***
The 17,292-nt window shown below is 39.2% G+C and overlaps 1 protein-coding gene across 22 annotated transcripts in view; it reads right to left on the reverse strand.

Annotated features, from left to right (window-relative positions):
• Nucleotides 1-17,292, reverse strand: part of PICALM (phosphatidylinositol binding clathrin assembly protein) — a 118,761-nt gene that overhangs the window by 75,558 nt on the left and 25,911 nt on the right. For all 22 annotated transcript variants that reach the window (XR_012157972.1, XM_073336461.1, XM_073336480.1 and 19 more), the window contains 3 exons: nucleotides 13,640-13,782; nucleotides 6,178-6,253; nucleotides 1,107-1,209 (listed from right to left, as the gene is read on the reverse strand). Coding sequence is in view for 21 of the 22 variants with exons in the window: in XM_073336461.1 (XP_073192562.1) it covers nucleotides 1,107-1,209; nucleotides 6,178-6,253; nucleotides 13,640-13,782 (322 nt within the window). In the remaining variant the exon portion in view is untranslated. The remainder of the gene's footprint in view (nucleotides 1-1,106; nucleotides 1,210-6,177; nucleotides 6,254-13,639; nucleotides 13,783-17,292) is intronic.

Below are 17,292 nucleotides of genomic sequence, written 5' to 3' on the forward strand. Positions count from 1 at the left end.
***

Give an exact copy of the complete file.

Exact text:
The 17,292-nt window shown below is 39.2% G+C and overlaps 1 protein-coding gene across 22 annotated transcripts in view; it reads right to left on the reverse strand.

Annotated features, from left to right (window-relative positions):
• Nucleotides 1-17,292, reverse strand: part of PICALM (phosphatidylinositol binding clathrin assembly protein) — a 118,761-nt gene that overhangs the window by 75,558 nt on the left and 25,911 nt on the right. For all 22 annotated transcript variants that reach the window (XR_012157972.1, XM_073336461.1, XM_073336480.1 and 19 more), the window contains 3 exons: nucleotides 13,640-13,782; nucleotides 6,178-6,253; nucleotides 1,107-1,209 (listed from right to left, as the gene is read on the reverse strand). Coding sequence is in view for 21 of the 22 variants with exons in the window: in XM_073336461.1 (XP_073192562.1) it covers nucleotides 1,107-1,209; nucleotides 6,178-6,253; nucleotides 13,640-13,782 (322 nt within the window). In the remaining variant the exon portion in view is untranslated. The remainder of the gene's footprint in view (nucleotides 1-1,106; nucleotides 1,210-6,177; nucleotides 6,254-13,639; nucleotides 13,783-17,292) is intronic.

Below are 17,292 nucleotides of genomic sequence, written 5' to 3' on the forward strand. Positions count from 1 at the left end.